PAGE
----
Alcohol and illicit drug use among young people living with HIV compared to their uninfected peers from the Kenyan coast: prevalence and risk indicators

There is a scarcity of research on drug use patterns among HIV-positive young individuals in Sub-Saharan Africa (YLWH). To fill the gap, the following was set out:

  1. compare the prevalence of substance use, specifically alcohol and illicit drug use, among YLWH to their HIV-uninfected peers;
  2. look into the independent relationship between HIV infection status and substance use among these young people;
  3. look into the risk indicators for substance use among these young people.

Between November 2018 and September 2019, a cross-sectional study was conducted at the Kenyan coast recruiting 819 young people aged 18–24 years (407 HIV-positive). Alcohol and drug use disorders identification tests (AUDIT and DUDIT) were administered via audio computer-assisted self-interview alongside other measures. Logistic regression was used to determine substance use risk indicators.

The point prevalence of current substance use was significantly lower among YLWH than HIV-uninfected youths: current alcohol use, 13% vs. 24%, p <  0.01; current illicit drug use, 7% vs. 15%, p <  0.01; current alcohol and illicit drug use comorbidity, 4 vs. 11%, p <  0.01.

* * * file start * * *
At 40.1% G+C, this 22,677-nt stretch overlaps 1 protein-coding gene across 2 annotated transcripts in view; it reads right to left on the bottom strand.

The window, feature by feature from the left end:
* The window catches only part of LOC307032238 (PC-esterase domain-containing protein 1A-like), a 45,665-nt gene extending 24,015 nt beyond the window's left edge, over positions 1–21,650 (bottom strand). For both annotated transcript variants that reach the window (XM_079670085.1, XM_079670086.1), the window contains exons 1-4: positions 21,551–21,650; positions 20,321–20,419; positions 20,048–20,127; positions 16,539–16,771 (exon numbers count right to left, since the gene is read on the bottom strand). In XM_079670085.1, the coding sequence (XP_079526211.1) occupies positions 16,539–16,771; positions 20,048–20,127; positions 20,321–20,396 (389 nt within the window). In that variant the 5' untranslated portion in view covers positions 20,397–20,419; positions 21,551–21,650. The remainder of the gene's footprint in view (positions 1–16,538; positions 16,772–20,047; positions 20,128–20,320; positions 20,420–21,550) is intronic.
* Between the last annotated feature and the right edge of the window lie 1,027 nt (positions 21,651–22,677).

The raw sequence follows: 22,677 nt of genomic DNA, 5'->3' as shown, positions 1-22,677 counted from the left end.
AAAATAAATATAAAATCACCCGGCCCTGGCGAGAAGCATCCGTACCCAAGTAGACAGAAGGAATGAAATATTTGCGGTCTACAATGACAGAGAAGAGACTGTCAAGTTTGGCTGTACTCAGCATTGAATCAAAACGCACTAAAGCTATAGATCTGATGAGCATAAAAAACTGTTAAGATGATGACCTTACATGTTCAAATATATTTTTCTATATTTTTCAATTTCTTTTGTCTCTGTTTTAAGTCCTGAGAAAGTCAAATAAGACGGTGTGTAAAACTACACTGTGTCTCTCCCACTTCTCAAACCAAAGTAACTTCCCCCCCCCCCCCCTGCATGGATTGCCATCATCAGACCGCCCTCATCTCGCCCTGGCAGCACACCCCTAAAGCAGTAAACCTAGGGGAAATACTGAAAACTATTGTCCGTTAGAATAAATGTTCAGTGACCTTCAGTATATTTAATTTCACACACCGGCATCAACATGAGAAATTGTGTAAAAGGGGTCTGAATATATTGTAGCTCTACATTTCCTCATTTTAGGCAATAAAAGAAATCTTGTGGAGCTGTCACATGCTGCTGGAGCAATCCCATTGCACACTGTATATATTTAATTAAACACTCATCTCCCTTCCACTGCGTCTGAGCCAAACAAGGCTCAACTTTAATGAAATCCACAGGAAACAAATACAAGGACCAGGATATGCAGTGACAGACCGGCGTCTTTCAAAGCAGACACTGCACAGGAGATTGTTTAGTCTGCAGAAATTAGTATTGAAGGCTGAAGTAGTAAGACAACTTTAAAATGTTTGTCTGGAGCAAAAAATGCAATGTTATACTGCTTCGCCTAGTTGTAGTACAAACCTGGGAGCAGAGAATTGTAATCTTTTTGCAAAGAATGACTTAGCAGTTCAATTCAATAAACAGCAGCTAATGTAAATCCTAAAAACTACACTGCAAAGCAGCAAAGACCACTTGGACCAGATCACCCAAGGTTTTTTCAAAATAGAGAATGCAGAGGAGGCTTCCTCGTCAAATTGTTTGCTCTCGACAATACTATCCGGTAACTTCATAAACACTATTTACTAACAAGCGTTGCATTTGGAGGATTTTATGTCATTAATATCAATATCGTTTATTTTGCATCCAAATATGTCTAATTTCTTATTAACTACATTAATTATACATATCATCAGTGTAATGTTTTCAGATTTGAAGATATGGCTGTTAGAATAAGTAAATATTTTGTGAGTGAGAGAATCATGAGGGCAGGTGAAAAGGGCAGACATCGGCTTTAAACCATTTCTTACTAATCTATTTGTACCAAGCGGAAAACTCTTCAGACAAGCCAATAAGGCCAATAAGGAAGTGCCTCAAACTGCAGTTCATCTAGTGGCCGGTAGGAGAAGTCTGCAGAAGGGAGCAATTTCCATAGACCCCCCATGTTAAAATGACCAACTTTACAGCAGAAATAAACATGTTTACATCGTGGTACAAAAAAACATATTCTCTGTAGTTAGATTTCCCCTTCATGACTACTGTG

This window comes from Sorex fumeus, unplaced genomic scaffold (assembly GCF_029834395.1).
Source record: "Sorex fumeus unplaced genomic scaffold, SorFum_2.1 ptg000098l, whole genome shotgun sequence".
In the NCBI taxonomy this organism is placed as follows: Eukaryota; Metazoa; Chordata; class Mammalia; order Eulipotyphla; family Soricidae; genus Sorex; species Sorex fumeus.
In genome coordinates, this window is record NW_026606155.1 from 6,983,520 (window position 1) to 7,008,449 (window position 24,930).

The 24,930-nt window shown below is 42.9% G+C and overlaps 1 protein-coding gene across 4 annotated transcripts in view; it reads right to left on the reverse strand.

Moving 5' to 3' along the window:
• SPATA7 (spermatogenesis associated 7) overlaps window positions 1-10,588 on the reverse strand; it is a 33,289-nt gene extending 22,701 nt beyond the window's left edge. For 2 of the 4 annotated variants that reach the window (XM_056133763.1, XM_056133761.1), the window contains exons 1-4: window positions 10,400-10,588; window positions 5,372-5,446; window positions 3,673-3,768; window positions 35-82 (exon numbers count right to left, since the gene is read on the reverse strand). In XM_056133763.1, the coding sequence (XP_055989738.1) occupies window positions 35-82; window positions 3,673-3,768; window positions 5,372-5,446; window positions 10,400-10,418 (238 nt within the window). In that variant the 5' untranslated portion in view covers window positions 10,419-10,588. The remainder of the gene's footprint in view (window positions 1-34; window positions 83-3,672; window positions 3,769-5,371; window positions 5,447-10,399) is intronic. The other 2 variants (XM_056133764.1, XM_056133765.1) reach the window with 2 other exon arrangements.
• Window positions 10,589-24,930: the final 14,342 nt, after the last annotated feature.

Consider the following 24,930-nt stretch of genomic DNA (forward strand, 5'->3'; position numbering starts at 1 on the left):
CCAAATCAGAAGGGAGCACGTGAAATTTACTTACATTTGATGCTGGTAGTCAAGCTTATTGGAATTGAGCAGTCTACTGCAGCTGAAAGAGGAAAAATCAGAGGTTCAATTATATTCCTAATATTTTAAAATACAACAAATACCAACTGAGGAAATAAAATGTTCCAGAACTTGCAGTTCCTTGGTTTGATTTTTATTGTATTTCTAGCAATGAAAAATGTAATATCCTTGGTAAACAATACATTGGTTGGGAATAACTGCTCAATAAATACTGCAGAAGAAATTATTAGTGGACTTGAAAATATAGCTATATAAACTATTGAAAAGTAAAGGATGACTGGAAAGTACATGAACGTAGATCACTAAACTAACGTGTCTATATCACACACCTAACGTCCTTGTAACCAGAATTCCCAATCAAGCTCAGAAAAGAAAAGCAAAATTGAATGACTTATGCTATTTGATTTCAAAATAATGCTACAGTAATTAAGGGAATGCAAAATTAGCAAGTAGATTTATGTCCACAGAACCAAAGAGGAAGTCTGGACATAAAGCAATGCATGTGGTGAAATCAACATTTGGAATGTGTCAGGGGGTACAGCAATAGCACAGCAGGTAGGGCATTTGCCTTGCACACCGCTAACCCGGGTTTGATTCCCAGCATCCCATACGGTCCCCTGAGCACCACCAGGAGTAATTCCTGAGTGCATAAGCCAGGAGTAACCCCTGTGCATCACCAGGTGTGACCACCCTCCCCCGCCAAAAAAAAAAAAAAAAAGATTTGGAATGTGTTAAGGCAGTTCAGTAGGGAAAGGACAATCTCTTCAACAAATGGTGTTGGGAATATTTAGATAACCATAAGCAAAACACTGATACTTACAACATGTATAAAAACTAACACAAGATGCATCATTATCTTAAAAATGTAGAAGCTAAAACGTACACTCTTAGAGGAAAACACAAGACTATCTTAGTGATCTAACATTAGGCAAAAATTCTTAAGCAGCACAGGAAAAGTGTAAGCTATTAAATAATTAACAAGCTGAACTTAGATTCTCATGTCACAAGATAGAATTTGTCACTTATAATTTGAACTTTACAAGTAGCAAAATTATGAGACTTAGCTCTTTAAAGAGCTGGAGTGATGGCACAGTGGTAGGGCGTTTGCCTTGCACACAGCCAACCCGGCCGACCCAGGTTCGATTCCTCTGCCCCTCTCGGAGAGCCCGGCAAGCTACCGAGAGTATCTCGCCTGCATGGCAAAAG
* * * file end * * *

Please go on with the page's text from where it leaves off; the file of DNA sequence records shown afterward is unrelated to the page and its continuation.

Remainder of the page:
Prevalence estimates for hazardous drug use among young people in this environment in the previous year were usually low (less than 10%), with no significant group differences found. Being HIV-positive was associated with a decreased likelihood of current drug use but not of hazardous substance use. Some risk factors for current drug use were shared by HIV-positive and HIV-negative young people, such as male sex, khat usage, and a history of many negative life events, although risk markers specific to each group were also observed. None of the HIV-related indicators were shown to be substantially linked to current drug use among YLWH.

Substance abuse is common among young people on the Kenyan coast. In comparison to their HIV-uninfected friends, YLWH appear to utilize the drug less often. In this scenario, drug use prevention activities aimed at young people, regardless of HIV status, are necessary to reduce their risk of developing substance use disorders, including dependence. As part of drug use awareness and prevention campaigns, the multiple intrapersonal and interpersonal variables that put young people at risk of substance use must be addressed.

Moses K. Nyongesa, Paul Mwangi, Michael Kinuthia, Amin S. Hassan, Hans M. Koot, Pim Cuijpers, Charles R. J. C. Newton & Amina Abubakar
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